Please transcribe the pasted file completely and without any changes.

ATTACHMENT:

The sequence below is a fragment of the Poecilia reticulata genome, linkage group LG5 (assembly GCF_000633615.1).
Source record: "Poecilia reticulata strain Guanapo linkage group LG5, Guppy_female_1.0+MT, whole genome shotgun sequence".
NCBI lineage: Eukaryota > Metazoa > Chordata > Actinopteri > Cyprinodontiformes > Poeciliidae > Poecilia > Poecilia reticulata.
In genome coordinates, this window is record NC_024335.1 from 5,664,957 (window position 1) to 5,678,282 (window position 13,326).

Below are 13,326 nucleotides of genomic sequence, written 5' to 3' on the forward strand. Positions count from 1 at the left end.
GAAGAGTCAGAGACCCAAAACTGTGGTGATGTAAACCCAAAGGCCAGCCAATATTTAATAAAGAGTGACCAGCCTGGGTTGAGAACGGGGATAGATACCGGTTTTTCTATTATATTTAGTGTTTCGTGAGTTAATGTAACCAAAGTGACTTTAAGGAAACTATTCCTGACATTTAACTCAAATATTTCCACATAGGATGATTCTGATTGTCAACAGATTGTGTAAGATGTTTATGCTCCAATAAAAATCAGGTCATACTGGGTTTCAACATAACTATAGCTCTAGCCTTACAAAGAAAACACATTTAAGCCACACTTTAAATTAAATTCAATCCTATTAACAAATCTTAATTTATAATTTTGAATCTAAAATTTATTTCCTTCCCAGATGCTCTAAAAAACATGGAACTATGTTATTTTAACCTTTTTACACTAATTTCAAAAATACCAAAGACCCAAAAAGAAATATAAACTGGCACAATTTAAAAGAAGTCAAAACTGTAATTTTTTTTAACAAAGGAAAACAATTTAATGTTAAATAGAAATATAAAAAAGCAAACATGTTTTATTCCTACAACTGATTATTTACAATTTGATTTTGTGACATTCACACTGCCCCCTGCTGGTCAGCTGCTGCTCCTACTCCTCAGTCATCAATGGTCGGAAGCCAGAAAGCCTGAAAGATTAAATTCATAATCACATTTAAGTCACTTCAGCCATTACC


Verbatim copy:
The sequence below is a fragment of the Poecilia reticulata genome, linkage group LG5 (assembly GCF_000633615.1).
Source record: "Poecilia reticulata strain Guanapo linkage group LG5, Guppy_female_1.0+MT, whole genome shotgun sequence".
NCBI lineage: Eukaryota > Metazoa > Chordata > Actinopteri > Cyprinodontiformes > Poeciliidae > Poecilia > Poecilia reticulata.
In genome coordinates, this window is record NC_024335.1 from 5,664,957 (window position 1) to 5,678,282 (window position 13,326).

Below are 13,326 nucleotides of genomic sequence, written 5' to 3' on the forward strand. Positions count from 1 at the left end.
GAAGAGTCAGAGACCCAAAACTGTGGTGATGTAAACCCAAAGGCCAGCCAATATTTAATAAAGAGTGACCAGCCTGGGTTGAGAACGGGGATAGATACCGGTTTTTCTATTATATTTAGTGTTTCGTGAGTTAATGTAACCAAAGTGACTTTAAGGAAACTATTCCTGACATTTAACTCAAATATTTCCACATAGGATGATTCTGATTGTCAACAGATTGTGTAAGATGTTTATGCTCCAATAAAAATCAGGTCATACTGGGTTTCAACATAACTATAGCTCTAGCCTTACAAAGAAAACACATTTAAGCCACACTTTAAATTAAATTCAATCCTATTAACAAATCTTAATTTATAATTTTGAATCTAAAATTTATTTCCTTCCCAGATGCTCTAAAAAACATGGAACTATGTTATTTTAACCTTTTTACACTAATTTCAAAAATACCAAAGACCCAAAAAGAAATATAAACTGGCACAATTTAAAAGAAGTCAAAACTGTAATTTTTTTTAACAAAGGAAAACAATTTAATGTTAAATAGAAATATAAAAAAGCAAACATGTTTTATTCCTACAACTGATTATTTACAATTTGATTTTGTGACATTCACACTGCCCCCTGCTGGTCAGCTGCTGCTCCTACTCCTCAGTCATCAATGGTCGGAAGCCAGAAAGCCTGAAAGATTAAATTCATAATCACATTTAAGTCACTTCAGCCATTACC